The Environmental Working Group has put together an interesting primer on farm subsidies, with fine-grained data on their allocation and the link is included here for your reference: ( It is interesting to note that 10 percent of all farmers collected 74 percent of all subsidies, amounting to $165.9 billion over 16 years.

To put things in perspective, the PIRG study states that if the government had given taxpayers the subsidies instead of the farmers, each taxpayer would have been given $7.36 to spend on junk food and just 11 cents to spend on apples per year. This does not include taxpayer dollars used to subsidize corn and soy used for factory farming and by extension the fast food, beef, and poultry industries, which is probably a far larger number. This is a key factor that makes junk food cheaper than healthy food, which contributes to greater obesity rates in the United States.


“Food, Inc”: Vote with Your Checkbook and Revolutionize the Food Industry

Monday, September 12th, 2011

I justified taking three years to finally watch “Food, Inc” – a well produced documentary on the meat, poultry, soy, and corn industries – because I changed how I sourced meat in my diet years ago, eating only organic, grass-fed meat. I wish I could call out the 4-5 companies this movie highlights, but I risk legal action because of some odd pro-industry laws that do not protect individuals. You would think I am protected by my right to free speech, but remember when Oprah was sued for sharing her views on hamburgers? If you have not seen this movie, I highly recommend it as it is quite an eye-opener.

Ultimately, “Food, Inc” is not about the disturbing dominance of GMO soy and corn, poorly raised and abused animals in unimaginable conditions, and unacceptable slaughtering and processing environments. “Food, Inc” at its core is about a lack of respect – possibly contempt – these companies have for the animals, the planet, the farmers, the workers who process the meat, and the consumers who eat this “food”. When you buy organic products like Melt®, made with EcoSocial and Fair Trade ingredients, organic meat and poultry, and or locally grown food, you are voting for respect, which translates into health and wellness. By the way, I am quite pleased to announce Melt® is now soy-free!

There was a time when I believed the highest road for combating the unethical and unhealthy beef and poultry industries was to become vegetarian. In fact, I was vegetarian for 7 years, long enough to find the smell of cooking meat to be revolting. Not only did vegetarianism not work for me nutritionally, as it turns out, I was also supporting the very companies I did not want to support through the purchase of food products containing non-organic soy and corn (and its derivatives).  I wasn’t just losing a source of protein, iron, minerals, and vitamin B-12, I was replacing meat with nutritionally inferior foods, specifically soy-based foods.  I was amazed at how much better I felt – almost immediately – when I began eating meat again (organic, grass-fed meat only) and practically eliminating the consumption of soy from my diet.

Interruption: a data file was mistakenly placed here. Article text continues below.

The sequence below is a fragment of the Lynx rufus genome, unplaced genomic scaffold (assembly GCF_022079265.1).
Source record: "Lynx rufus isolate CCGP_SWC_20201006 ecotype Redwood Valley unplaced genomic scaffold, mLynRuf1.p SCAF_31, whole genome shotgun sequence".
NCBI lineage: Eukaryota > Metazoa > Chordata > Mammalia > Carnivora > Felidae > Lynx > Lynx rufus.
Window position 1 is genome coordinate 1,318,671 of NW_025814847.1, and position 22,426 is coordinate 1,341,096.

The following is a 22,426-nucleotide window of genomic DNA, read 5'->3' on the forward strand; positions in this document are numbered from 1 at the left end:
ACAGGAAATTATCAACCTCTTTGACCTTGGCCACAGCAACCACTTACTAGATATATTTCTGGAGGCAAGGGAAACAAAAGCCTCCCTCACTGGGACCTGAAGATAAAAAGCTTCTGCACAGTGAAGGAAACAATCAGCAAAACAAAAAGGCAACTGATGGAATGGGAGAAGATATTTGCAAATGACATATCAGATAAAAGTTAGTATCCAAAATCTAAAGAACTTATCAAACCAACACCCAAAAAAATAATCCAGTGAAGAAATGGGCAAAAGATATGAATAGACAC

I respect that some feel vegetarianism and veganism are important political and economic statements against the industrialized beef and poultry sectors. However, I would argue that vegetarianism and veganism are choices that may only opt out of the discussion and are potentially very unhealthy. Purchasing sustainably and humanely raised and processed beef and chicken is far more efficient in changing a broken industry by creating demand; on the other hand, excluding meat and animal products from one’s diet is potentially passive and ineffective for initiating measurable change. I welcome you to share your views.


For the Love of Baking

Friday, September 2nd, 2011

The topic of baking sticks has not always put a bee in my bonnet. Did you know that every butter substitute baking stick in the grocery store has partially hydrogenated oils? Look and see for yourself – even brands like I Can’t Believe It’s Not Butter, who have removed partially hydrogenated oils from their table spread/ tub version, still have them in their baking stick products. Why do I care? Consumption of hydrogenated and partially hydrogenated oils (a synthetic, “lab fat”) have been linked to numerous, preventable diseases like obesity, heart disease, diabetes type II, digestive disorders, ADHD in children, and so on. Ingestion of small amounts of partially hydrogenated oils matter: according to Hu et al. (N. Eng. J. Med. 1997, 337:1491-1499), for each 1% increase in fat intake, trans fats (i.e., hydrogenated and partially hydrogenated oils) increase the risk of coronary heart disease approximately 46% versus only 3% for equivalent amount of saturated fat. When the front of any food package says “No Trans Fats”, yet lists partially hydrogenated oils in the ingredient deck, it is because the FDA allows a “No Trans Fat” statement when there is less than 0.5g per serving of trans fat (i.e., industry “loophole”). Baking sticks… who knew?!